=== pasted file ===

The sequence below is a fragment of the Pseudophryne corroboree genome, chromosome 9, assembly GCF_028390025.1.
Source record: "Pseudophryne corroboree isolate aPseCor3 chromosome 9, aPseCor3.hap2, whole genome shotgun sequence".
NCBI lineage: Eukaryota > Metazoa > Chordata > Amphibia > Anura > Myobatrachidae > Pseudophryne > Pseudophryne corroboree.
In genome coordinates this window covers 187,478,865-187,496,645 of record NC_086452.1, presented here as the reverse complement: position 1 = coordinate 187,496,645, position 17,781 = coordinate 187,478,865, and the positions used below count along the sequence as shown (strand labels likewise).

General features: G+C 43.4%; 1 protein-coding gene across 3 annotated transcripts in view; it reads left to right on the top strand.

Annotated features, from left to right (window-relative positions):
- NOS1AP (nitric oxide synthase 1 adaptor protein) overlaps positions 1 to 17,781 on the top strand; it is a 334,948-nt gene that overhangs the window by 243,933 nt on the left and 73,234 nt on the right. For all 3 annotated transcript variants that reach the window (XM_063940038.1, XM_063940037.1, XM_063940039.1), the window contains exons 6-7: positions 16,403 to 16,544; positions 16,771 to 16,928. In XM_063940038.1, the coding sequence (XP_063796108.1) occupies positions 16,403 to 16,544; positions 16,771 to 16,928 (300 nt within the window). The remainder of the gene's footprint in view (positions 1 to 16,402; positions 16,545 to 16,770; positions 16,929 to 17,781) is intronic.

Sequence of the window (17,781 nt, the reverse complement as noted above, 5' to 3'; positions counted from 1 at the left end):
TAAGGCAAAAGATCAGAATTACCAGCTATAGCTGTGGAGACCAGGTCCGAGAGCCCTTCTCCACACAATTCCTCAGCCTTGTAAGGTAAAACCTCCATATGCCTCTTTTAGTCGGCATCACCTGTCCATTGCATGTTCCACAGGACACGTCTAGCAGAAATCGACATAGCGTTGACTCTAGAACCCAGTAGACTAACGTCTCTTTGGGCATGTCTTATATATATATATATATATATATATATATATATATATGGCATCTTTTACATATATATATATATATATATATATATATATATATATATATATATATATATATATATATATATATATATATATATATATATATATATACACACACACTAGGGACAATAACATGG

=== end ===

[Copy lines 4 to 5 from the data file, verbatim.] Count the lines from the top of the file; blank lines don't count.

In genome coordinates this window covers 187,478,865-187,496,645 of record NC_086452.1, presented here as the reverse complement: position 1 = coordinate 187,496,645, position 17,781 = coordinate 187,478,865, and the positions used below count along the sequence as shown (strand labels likewise).

General features: G+C 43.4%; 1 protein-coding gene across 3 annotated transcripts in view; it reads left to right on the top strand.